For a number of years I immersed myself in herbal study, thinking, dreaming, experiencing the plants. I still do that, but in a more relaxed fashion — not “by the book,” but following where my sensibilities swim, flowing with questions I ask of myself and directly of the plants.
The fierce studying and grasping for understanding that used to be part and parcel of my herbal learning has ignited in working with languages. For the past two years I’ve been learning Lushootseed, the language of the indigenous peoples of the Salish Sea (Puget Sound, WA), and the language of the island on which I live. I’m still very much a beginner, but certain elements are feeling much more familiar, the sounds, much more natural. I find myself excited when I hear the sounds of the language mirroring the sounds of the landscape: the glottal voices of Raven, and the swish and swirl of the saltwater and rivers. I glimpse at times how this rich language is an expression, flow, and outbreath of a people in a place, this place.
And now I’m studying Irish, and finding it similar and different from my other immersions in languages. The water is chaotic as I struggle to grasp enough of the sound of the language, the grammar, and some basic words to feel I have some clarity and calm to surge forward. I wonder why I’m leaping into these waters when I am simultaneously learning Lushootseed, when I could be creating art, or when I could be pulling more stories together. But here I am, on my holiday break, attempting to hurl myself up the rapids. My drive is fueled by several things — a desire to pronounce Irish more accurately on my radio show, and to sing and say names more accurately, but mostly because Irish is one of my “mother tongues.” It is one language stream that my ancestors spoke. As someone who has been immersed in Celtic lore and music since I was a teen, it seems more than time to “return home” in this way.
As I struggle with Irish, I find more peace with Lushootseed. I find myself in some calm eddy with this language, sensing a mystery and magic with the sounds and their meaning. With each phrase or syllable I learn by heart, I feel as if the plants, and animals, the people, and this land, and the activity and movement around me are revealing something more of themselves, and my salmon-self is richer for it.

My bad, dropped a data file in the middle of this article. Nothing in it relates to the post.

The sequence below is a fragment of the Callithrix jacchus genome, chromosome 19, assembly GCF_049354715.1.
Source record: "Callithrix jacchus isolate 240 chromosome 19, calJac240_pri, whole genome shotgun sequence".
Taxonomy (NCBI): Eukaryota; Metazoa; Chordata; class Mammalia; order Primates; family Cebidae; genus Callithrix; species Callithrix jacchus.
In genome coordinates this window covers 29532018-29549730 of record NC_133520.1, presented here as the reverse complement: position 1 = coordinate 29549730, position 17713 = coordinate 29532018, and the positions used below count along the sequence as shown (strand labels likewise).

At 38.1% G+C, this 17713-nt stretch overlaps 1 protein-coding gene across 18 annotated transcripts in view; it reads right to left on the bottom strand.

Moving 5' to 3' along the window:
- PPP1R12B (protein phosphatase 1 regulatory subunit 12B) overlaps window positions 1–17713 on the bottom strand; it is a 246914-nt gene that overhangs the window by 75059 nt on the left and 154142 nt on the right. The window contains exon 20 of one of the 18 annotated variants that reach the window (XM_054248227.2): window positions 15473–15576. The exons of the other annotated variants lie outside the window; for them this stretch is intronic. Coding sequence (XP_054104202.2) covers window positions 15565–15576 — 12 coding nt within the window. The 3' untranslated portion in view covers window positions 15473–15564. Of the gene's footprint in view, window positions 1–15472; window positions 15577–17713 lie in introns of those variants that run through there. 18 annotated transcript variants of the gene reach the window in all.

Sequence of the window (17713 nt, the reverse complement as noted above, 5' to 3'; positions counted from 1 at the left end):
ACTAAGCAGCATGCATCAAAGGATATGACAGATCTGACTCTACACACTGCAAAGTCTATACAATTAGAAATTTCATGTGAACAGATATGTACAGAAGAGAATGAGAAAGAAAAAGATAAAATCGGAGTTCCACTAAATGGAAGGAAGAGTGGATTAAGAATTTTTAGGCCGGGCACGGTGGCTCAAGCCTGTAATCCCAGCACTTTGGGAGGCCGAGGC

And so I follow my salmon, feasting on the nutrients in the waters and in the small beings — sounds, thoughts, new ways of mind — that I absorb. The journey at times feels foolish and cycling nowhere. Other times it feels heroic: that by catching words that have been suppressed, forgotten, or deemed irrelevant (I include many dialectic and ancestral forms of English in my play with languages) I can help restore other ways of perceiving the nature of our world, ways that make a difference for a better one, and our feeling at home in it.
For a sense of what this may mean, take a look at this article in The Irish Times:
A magical vision is hidden in the Irish language – we need to rediscover it. A single word can unlock the richness in our lives, landscapes and ways of seeing
And also, take note of Richard MacFarlane and Jackie Morris’ The Lost Words: a Spell Book, written and illustrated in response to noted dictionary eliminating many nature words, such as acorn and wren, from their dictionary for children, deeming these words irrelevant to modern times. MacFarlane and Morris also have a CD of songs inspired by some of these words/beings, called The Lost Words: Spell Songs. I regularly play these songs on my radio show, Forest Halls Celtic.
In following my salmon, I find new ways to venture into the enormous ocean and currents of meaning that shine forth for me, and to make the vigorous journey upstream, attempting to bring these wonders home in some small way.
What “salmon” are alive in your curious and questing nature? Have languages ever called you into strange and exciting waters? What passions are you now following? What is the journey like for you? What is calling you home?
To experience Salmon wisdom in story, song, harp music, folklore and more, you can listen to Forest Halls Celtic Show 38: Salmon Return on demand for the next two weeks. You’ll find some lovely and lively waters in which to swim, including a beautiful poem-song, spoken in Irish by Irish singer-songwriter Lasairfhíona Ní Chonaola 11:38 minutes into the show.